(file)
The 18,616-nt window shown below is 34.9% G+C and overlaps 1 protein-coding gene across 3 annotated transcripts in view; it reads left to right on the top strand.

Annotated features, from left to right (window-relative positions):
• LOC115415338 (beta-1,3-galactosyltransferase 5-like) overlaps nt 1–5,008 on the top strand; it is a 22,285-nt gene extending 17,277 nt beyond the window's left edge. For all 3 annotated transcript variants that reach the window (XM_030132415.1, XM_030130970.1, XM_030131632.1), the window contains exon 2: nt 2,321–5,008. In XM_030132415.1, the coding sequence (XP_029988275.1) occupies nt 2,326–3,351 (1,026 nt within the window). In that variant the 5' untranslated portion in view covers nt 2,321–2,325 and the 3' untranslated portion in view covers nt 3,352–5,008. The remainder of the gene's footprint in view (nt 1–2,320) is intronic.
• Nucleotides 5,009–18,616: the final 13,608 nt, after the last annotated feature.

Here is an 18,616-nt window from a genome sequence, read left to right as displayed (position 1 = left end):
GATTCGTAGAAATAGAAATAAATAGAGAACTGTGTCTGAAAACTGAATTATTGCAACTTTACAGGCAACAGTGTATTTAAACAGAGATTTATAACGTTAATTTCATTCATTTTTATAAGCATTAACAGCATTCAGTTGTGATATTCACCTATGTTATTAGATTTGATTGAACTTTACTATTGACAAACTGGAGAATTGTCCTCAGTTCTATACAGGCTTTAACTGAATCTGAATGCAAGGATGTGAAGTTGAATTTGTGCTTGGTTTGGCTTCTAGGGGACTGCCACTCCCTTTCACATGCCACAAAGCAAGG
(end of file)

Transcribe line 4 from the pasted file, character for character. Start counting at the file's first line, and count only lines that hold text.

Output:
• Nucleotides 5,009–18,616: the final 13,608 nt, after the last annotated feature.